K8Middleton Sat 20-Apr-13 22:00:32

Huge Fernley Whatsit did a scheme for this, Landsharing or something. Might be worth a look?

You get to use part of someone else's garden in exchange for a bit of mowing and weeding. National Trust were involved too iirc.

propertyNIGHTmareBEFOREXMAS Sat 20-Apr-13 22:01:37

Yanbu. It must be very difficult for you. I am not really sure what to suggest but I hope that a garden is in your future.

Viviennemary Sat 20-Apr-13 22:08:58

It's sad when you don't have a garden and you really want one. Mine is just a bit of a burden as neither of us likes gardening much. And everything seems to grow so quickly it's hardly worth doing and it's all grown back again. And when my children were little they did play out sometimes but not that much they'd rather be inside getting under my feet. I'm sorry if that sounds ungrateful but it's just the other side.

teaandthorazine Tue 23-Apr-13 10:55:23

I completely and utterly know how you feel OP. YANBU.

I live in a second floor flat and although the area around us is generally quite green and pleasant, it's absolutely NOT the same as having your own garden. In fact, we have communal gardens which are nice enough to look at but I want to be able to open my back door and sit with a glass of wine in the evening, or chuck ds out to play without having to hover by the window and keep three doors on the latch so he can get back in. Not possible here. The old dears who live in the other flats are curtain-twitchers and passive-aggressive notewriters extraordinaire. And as for barbecues/hanging out washing etc, no chance!

In a couple of years time we might be able to move, maybe. As long as rents don't rise any further. There's no way I'm going to another flat without a private garden, even if its just a patch. Until then I'll have to make do with a pot of mint on the windowsill! I've put our names down for an allotment but the waiting list is a whopping 5 years...

Am amazed that people think buying a National Trust membership/hanging out in the local park is a good swap. Don't think they'd let me hang out my sheets in the grounds of Chartwell somehow!

Do you want to come round to mine especially if you want to mow lawns, dig and plant stuff? There's not much in the way of sunshine out there right now though.

teaandthorazine Tue 23-Apr-13 11:05:16

Happily, Arbitrary! I am desperate to dig and plant. Have even half-seriously considered setting myself up in business to do just that, unfortunately I have sky-high rent to pay and I'm not sure that mowing the lawn would cover it grin

I suspect I might not be round the corner from you (if I were, you'd have a garden or at least a yard as everyone does round here). Alas.

Anyone who wants to is more than welcome to come round and garden or me. I hate gardening. I'll even supply tea and biscuits.

StephaniePowers Tue 23-Apr-13 11:08:34

OP have a HUGE hug. I really know how you feel and you're quite right. We're outdoors creatures really.
All I can suggest - I used to do this - was on a day off, take a bus and head out of the town. Walk in the fields/hills/whatever's near you. It really helps.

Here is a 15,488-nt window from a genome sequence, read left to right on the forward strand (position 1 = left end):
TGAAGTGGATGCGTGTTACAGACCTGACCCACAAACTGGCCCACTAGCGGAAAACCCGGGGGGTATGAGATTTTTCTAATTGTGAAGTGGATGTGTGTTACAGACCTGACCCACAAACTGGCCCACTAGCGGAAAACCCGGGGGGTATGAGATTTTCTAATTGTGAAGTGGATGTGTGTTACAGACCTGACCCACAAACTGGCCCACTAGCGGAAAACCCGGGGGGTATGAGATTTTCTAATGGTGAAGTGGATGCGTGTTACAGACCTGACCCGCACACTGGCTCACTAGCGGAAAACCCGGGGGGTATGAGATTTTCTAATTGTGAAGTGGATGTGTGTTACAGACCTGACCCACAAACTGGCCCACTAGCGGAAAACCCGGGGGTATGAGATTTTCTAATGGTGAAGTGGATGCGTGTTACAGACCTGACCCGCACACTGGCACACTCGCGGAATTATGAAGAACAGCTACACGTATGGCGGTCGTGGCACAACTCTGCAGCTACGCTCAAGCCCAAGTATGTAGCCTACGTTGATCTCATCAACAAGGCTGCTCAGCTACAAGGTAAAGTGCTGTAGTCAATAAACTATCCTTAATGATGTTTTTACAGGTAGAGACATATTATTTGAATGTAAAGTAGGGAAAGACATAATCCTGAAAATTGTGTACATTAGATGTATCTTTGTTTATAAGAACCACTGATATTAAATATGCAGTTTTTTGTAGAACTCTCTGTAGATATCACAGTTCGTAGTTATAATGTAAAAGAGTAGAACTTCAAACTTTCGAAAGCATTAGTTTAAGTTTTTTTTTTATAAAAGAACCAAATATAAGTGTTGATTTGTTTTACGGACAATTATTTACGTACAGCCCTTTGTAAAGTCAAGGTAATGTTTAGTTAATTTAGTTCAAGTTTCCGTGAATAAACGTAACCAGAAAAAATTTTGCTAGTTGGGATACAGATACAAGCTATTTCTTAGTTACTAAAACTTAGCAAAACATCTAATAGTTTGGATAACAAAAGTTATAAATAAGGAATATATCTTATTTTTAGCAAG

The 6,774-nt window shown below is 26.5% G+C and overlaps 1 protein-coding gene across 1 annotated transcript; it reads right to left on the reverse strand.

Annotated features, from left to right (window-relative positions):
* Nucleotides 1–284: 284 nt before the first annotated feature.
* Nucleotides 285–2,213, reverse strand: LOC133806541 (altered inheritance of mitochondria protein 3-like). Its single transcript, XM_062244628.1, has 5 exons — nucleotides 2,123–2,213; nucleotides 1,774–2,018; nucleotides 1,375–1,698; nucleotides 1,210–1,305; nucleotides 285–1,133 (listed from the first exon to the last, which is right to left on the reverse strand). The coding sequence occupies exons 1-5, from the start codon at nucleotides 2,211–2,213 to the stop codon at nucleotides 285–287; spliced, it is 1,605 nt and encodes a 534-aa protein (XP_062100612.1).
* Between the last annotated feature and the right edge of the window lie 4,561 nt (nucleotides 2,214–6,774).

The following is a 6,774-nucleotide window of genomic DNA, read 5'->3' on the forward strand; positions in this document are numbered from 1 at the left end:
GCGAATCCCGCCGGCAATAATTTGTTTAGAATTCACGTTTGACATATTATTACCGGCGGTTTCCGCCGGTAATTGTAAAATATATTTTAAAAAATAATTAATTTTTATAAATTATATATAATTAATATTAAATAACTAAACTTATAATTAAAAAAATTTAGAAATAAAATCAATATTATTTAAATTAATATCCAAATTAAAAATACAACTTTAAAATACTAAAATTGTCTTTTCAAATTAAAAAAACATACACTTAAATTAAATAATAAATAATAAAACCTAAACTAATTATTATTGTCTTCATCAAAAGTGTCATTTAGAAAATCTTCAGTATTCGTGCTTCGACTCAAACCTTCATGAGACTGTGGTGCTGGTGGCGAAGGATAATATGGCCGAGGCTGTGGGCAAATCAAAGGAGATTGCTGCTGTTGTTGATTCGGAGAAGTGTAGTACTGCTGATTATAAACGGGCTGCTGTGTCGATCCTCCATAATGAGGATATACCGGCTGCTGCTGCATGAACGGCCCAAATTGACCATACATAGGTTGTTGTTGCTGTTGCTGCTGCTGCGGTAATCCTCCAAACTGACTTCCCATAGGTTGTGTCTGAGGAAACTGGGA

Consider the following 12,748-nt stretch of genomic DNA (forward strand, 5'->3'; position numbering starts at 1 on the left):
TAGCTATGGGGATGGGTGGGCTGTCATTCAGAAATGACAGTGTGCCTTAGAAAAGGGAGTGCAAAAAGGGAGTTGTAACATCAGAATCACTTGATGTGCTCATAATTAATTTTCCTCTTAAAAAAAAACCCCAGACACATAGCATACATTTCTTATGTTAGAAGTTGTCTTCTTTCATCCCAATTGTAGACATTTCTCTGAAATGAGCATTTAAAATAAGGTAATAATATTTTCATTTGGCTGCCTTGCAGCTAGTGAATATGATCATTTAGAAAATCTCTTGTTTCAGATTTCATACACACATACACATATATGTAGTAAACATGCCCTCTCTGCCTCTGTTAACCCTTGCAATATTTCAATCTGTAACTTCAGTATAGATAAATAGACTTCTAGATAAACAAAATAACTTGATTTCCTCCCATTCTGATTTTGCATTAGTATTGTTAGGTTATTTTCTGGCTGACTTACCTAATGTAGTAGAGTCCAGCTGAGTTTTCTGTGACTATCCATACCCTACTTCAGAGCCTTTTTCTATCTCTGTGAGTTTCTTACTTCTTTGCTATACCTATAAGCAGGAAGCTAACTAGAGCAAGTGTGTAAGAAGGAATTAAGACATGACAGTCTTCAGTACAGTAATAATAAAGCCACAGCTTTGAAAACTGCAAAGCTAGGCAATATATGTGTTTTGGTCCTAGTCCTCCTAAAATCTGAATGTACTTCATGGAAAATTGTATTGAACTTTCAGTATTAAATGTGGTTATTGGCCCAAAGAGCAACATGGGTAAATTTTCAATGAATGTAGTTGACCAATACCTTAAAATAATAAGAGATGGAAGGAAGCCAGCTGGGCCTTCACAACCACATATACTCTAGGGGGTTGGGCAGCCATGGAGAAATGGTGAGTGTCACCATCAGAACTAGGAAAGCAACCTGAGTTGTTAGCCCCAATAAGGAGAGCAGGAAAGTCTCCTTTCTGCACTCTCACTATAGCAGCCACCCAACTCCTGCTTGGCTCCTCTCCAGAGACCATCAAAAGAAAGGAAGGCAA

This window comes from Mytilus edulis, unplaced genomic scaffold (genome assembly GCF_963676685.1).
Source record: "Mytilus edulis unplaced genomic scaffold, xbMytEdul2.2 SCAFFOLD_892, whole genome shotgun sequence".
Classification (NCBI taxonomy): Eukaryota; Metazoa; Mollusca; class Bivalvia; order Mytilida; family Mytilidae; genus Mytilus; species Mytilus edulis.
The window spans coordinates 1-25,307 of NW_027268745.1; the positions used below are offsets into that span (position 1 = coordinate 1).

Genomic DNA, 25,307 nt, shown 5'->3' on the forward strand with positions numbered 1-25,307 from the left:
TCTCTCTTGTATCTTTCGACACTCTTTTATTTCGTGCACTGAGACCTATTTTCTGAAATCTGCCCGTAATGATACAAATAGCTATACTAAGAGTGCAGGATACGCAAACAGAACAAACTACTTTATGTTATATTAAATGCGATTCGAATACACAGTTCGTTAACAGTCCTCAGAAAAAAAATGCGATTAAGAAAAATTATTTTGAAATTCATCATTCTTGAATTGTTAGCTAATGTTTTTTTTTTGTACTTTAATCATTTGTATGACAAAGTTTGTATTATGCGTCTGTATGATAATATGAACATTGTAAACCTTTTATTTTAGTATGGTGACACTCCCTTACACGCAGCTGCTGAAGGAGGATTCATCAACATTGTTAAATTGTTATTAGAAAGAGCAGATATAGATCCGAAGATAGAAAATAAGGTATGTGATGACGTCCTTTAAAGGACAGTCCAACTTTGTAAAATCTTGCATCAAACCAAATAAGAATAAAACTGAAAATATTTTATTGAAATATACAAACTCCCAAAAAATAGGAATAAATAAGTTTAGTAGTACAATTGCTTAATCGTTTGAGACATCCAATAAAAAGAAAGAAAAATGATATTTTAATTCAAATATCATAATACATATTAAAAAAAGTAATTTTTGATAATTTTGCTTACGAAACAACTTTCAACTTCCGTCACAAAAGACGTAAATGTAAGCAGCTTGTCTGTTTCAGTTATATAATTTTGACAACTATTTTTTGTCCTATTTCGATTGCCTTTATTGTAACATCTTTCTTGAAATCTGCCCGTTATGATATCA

glastocat Tue 23-Apr-13 11:23:21

I feel your pain OP, this was one reason why we left London after I had my son, we had a flat with no garden and I just got so unhappy and felt trapped. We moved to Ireland where we had a big garden, but sadly the weather meant we didn't get as much use out of it as I hoped. I did love it though. Now I'm in Oz and never out of the garden, it's heaven. I agree with the person who said it feels like a fundamental human right, we are meant to be in nature not cooped up in boxes in the sky.

glastocat Tue 23-Apr-13 11:27:19

And yes even a tiny patch of a garden is much better than none, my first flat in London had a teeny tiny garden which I loved so much, just big enough for a sun lounger, picnic table tiny veg patch and lots of hanging baskets and loads of friendly neighbourhood moggies.Fond memories!

I fully sympathise, and would let you know that I never take my garden for granted, I was in a flat when the dc where toddlers and now I do sometimes have to throw them out but I love it so much.

teaandthorazine Tue 23-Apr-13 11:34:44

I think it's the privacy element that does it, which is why having a tiny patch of scrappy private garden is better than having even a beautiful communal one.

Where I live, I'm not even allowed to put pots out on the 6-inch-wide 'balcony', or hang baskets off the railings, in case they prevent the firemen from getting in and rescuing me in a blaze. I'm not making this up. Madness.

Hmmm. This thread has touched a nerve!

I live in an European city where the majority of people live in flats.
Our children go to parks or playgrounds, where they find other children they can play with.

stopgap Tue 23-Apr-13 12:20:28

I've lived in flats for almost twenty years, and in the last year we have rented a place with a large patio (20 x 30). No grass, obviously, but it is glorious having somewhere that my toddler can play and have a sand pit.

You are not being unreasonable at all. I love city living, but know how annoying it is to have to dress everyone and traipse to the park when all you want to do is open the back door and have the kids run around.

Icanhasnickname Tue 23-Apr-13 15:21:59

I grew up with a massive garden, but still loved my fairy garden more! I spent hours tending it.

expatinscotland Tue 23-Apr-13 15:37:39

That is awesome, Ican.

We'd love a garden, but it would mean private renting. No, thanks.

I don't think it's fair to label people who have them smug bastards.

erowid Tue 23-Apr-13 15:46:22

I understand OP frustration but I certainly do not take my garden for granted. I spent 10 years of living in flats and having nothing but windowsill for a few potted herbs but last summer we moved into a house with a garden. We had a tiny budget but our main priority was a garden and I couldn't care less what state the house was in. The first 3-4 months of us living here we were outside digging, weeding and planting then sitting round the chiminea every evening. It wasn't until winter came that we realised we hadn't even unpacked the house.

VitoCorleone Tue 23-Apr-13 16:23:11